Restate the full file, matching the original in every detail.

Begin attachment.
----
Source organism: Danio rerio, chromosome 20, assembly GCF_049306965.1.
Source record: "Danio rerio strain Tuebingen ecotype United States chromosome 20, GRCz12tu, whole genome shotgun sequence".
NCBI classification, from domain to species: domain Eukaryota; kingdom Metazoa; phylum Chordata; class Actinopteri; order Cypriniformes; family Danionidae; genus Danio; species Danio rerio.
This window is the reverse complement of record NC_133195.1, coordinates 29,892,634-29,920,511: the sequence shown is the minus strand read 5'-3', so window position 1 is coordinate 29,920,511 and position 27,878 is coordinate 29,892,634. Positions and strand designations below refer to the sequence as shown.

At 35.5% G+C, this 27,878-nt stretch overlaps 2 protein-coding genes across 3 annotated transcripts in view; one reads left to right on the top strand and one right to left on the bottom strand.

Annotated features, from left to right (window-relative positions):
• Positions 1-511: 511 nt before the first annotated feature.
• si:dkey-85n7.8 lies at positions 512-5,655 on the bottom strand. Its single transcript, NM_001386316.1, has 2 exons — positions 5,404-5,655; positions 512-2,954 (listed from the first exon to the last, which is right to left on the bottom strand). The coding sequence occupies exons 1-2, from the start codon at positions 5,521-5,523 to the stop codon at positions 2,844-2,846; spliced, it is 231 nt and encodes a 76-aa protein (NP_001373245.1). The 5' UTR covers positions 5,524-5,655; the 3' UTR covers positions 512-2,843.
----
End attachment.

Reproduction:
Source organism: Danio rerio, chromosome 20, assembly GCF_049306965.1.
Source record: "Danio rerio strain Tuebingen ecotype United States chromosome 20, GRCz12tu, whole genome shotgun sequence".
NCBI classification, from domain to species: domain Eukaryota; kingdom Metazoa; phylum Chordata; class Actinopteri; order Cypriniformes; family Danionidae; genus Danio; species Danio rerio.
This window is the reverse complement of record NC_133195.1, coordinates 29,892,634-29,920,511: the sequence shown is the minus strand read 5'-3', so window position 1 is coordinate 29,920,511 and position 27,878 is coordinate 29,892,634. Positions and strand designations below refer to the sequence as shown.

At 35.5% G+C, this 27,878-nt stretch overlaps 2 protein-coding genes across 3 annotated transcripts in view; one reads left to right on the top strand and one right to left on the bottom strand.

Annotated features, from left to right (window-relative positions):
• Positions 1-511: 511 nt before the first annotated feature.
• si:dkey-85n7.8 lies at positions 512-5,655 on the bottom strand. Its single transcript, NM_001386316.1, has 2 exons — positions 5,404-5,655; positions 512-2,954 (listed from the first exon to the last, which is right to left on the bottom strand). The coding sequence occupies exons 1-2, from the start codon at positions 5,521-5,523 to the stop codon at positions 2,844-2,846; spliced, it is 231 nt and encodes a 76-aa protein (NP_001373245.1). The 5' UTR covers positions 5,524-5,655; the 3' UTR covers positions 512-2,843.